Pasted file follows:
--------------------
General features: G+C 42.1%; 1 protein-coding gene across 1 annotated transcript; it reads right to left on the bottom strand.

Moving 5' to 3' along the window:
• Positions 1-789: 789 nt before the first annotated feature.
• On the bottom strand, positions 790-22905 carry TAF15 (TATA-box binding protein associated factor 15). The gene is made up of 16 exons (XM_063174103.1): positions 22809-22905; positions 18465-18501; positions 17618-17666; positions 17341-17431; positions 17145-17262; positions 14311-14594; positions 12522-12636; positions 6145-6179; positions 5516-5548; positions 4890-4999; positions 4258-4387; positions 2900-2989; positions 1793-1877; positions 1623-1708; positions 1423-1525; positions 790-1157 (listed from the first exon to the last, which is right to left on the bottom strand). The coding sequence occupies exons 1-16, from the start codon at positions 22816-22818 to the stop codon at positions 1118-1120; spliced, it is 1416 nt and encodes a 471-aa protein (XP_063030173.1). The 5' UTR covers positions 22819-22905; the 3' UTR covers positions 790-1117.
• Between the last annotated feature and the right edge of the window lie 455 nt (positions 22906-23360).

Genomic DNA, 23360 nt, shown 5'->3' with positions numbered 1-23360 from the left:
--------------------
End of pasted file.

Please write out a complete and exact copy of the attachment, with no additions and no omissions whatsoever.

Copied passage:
General features: G+C 42.1%; 1 protein-coding gene across 1 annotated transcript; it reads right to left on the bottom strand.

Moving 5' to 3' along the window:
• Positions 1-789: 789 nt before the first annotated feature.
• On the bottom strand, positions 790-22905 carry TAF15 (TATA-box binding protein associated factor 15). The gene is made up of 16 exons (XM_063174103.1): positions 22809-22905; positions 18465-18501; positions 17618-17666; positions 17341-17431; positions 17145-17262; positions 14311-14594; positions 12522-12636; positions 6145-6179; positions 5516-5548; positions 4890-4999; positions 4258-4387; positions 2900-2989; positions 1793-1877; positions 1623-1708; positions 1423-1525; positions 790-1157 (listed from the first exon to the last, which is right to left on the bottom strand). The coding sequence occupies exons 1-16, from the start codon at positions 22816-22818 to the stop codon at positions 1118-1120; spliced, it is 1416 nt and encodes a 471-aa protein (XP_063030173.1). The 5' UTR covers positions 22819-22905; the 3' UTR covers positions 790-1117.
• Between the last annotated feature and the right edge of the window lie 455 nt (positions 22906-23360).

Genomic DNA, 23360 nt, shown 5'->3' with positions numbered 1-23360 from the left: